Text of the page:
30 Jun Fear Everything, Fear Nothing
Fear is an interesting emotion. The lack of fear can lead to taking extraordinary risk, and an abundance of fear can be paralyzing. Fear can be justified by circumstances, or fear can be based on irrational thoughts. Whatever the reason, it is real to the individual experiencing fear, and it can ultimately prevent us from achieving our goals, big and small. Dealing with fear effectively requires us to confront the fear and the reasons behind our fears.
I have a fear of heights, likely resulting from several falls as a child. The fear has intensified, to the point that I am now uncomfortable with most height related situation; flying, driving over bridges, ladders, etc. I rationalize it in many ways, most frequently thinking that I’m not so much afraid of heights or falling, but it’s the landing part that scares me. Hot air balloon ride? Doubtful enough sedative exists to allow that to happen. I rationalize that anyone who is reasonably intelligent and loves life and their family would be afraid of the same things I am afraid of.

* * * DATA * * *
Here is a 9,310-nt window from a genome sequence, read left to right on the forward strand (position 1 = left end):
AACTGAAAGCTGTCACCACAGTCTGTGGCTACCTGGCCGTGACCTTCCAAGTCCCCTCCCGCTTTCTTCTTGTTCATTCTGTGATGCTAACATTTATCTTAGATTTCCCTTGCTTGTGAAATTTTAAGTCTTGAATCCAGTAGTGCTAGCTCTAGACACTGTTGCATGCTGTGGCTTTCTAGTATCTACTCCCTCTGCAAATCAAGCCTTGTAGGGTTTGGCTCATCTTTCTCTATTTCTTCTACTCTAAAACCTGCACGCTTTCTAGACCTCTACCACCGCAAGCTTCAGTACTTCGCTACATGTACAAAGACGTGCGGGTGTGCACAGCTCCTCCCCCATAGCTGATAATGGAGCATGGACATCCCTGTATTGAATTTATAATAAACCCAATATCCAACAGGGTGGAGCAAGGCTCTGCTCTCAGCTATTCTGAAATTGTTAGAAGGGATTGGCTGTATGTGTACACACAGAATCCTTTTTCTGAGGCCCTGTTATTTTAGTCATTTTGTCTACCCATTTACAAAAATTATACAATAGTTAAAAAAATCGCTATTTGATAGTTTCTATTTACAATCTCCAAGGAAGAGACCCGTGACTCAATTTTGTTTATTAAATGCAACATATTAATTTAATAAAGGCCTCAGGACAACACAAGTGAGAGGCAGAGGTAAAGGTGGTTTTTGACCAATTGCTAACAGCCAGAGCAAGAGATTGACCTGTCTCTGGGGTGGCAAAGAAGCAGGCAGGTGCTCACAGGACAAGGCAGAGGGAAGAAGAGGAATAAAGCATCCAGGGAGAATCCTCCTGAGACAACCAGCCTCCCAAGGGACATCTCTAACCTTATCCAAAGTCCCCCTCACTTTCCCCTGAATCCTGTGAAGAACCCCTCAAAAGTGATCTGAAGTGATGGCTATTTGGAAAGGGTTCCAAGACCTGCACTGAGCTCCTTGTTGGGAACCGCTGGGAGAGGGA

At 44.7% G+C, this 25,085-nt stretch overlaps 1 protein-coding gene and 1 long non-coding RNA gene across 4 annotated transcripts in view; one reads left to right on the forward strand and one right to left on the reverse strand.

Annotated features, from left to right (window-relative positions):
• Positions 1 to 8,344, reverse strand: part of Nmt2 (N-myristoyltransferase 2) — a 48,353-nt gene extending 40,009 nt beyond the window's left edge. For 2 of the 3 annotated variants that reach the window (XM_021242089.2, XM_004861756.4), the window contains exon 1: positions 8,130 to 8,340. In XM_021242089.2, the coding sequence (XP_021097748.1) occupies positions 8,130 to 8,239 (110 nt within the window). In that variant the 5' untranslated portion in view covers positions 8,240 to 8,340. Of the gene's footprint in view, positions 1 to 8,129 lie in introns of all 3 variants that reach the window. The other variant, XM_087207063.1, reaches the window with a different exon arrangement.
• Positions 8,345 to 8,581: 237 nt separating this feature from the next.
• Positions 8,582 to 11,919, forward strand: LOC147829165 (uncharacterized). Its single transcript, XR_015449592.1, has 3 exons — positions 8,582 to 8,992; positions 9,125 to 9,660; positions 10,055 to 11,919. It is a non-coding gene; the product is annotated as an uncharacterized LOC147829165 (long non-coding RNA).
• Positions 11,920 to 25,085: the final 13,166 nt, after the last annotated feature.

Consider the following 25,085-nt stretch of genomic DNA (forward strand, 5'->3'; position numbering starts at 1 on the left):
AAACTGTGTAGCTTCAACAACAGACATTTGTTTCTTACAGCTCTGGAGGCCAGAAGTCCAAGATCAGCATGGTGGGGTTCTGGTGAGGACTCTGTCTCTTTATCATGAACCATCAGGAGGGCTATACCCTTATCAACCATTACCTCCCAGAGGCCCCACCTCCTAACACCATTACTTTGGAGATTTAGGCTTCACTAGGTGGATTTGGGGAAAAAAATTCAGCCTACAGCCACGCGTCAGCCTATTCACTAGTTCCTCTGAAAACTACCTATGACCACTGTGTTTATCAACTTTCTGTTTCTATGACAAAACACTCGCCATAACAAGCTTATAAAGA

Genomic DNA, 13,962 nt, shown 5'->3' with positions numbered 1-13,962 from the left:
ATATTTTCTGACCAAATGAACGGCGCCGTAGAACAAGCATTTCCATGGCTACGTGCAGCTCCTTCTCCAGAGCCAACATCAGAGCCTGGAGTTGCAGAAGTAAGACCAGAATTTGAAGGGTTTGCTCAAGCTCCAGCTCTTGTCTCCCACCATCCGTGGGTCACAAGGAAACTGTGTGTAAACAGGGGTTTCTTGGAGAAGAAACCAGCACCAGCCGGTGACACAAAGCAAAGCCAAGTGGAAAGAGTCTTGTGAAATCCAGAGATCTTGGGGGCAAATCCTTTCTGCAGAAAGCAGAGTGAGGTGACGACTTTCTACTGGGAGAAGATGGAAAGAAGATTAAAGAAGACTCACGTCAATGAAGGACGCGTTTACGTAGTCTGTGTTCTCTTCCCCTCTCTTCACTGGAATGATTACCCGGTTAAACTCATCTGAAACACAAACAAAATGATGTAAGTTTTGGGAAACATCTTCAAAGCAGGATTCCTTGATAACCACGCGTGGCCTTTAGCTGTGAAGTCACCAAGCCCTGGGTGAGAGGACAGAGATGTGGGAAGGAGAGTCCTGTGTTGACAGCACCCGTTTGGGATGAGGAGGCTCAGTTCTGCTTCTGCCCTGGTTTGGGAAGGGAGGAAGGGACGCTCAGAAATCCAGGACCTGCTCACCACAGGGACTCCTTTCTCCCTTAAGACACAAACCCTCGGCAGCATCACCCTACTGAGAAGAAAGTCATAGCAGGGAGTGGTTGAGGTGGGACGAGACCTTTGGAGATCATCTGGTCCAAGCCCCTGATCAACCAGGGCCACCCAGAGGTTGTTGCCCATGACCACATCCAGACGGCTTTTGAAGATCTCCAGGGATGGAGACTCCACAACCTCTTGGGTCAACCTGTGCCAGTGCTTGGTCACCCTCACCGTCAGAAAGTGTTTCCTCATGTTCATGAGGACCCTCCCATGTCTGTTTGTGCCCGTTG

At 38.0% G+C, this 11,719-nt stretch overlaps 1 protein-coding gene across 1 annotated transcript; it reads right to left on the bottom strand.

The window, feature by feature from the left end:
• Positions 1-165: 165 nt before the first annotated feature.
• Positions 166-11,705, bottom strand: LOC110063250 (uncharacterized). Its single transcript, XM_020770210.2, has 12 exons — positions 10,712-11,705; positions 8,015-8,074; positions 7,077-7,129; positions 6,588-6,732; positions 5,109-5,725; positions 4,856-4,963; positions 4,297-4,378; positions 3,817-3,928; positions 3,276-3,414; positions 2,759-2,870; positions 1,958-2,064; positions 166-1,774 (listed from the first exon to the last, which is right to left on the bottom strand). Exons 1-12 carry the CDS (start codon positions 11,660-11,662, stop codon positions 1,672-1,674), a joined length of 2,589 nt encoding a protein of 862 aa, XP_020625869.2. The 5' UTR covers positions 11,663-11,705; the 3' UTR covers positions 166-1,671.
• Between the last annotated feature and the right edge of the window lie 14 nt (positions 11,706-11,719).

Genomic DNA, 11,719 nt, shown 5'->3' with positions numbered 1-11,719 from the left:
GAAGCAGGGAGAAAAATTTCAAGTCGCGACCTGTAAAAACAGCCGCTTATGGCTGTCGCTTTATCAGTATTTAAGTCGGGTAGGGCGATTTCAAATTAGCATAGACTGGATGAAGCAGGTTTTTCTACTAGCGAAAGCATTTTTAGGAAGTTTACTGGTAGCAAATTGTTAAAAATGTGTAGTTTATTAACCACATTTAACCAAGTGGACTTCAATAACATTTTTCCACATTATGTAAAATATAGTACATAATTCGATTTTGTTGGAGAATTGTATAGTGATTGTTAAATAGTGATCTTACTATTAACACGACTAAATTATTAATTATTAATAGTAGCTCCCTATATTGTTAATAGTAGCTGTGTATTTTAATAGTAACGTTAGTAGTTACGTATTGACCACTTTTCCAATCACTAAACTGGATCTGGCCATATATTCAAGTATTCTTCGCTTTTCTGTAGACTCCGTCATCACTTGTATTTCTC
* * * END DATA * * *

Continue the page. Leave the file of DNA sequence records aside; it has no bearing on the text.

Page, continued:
While not everyone is afraid of heights, we are all afraid of something. I find it particularly interesting that my patients are often fearful of things I have become quite accustomed to. Blood, squish swelling, popping and cracking of joints make folks squeamish. People are often afraid that there is something sinister causing their pain, or that they may have a broken bone or torn something-or-other that has gone undetected. I have come to realize, and our professional literature trumpets this notion, that fear leads to avoidance behaviors which frequently prevent us from getting better, or achieving our optimal outcome.
So, how do we best deal with these fears? Information is a powerful fear fighter. I am learning that to allay patient fears I need to educate about the bodies amazing inherent healing power, the fact that we have many clinical and para-clinical tests that indicate when ‘bad things’ may be happening, and the fact that to get ‘better’ our condition only needs to be better, not perfect. An x-ray or MRI won’t always tell us if we are better, but they sure can scare us into thinking we might be worse off.
Finally, working through our fears requires baby steps. For those who are not naturally confronters, we need to gradually and persistently push-back at our fear, whether it is of heights, darkness, long tunnels, crowded venues, or our pain that can seem so mysterious and frightening. Take it one step at a time, working with a knowledgeable professional, pushing back the darkness and looking for the light. We can’t let fear rule. After all, someone needs to replace those spotlights on the corner of my house.
To your pain-free movement,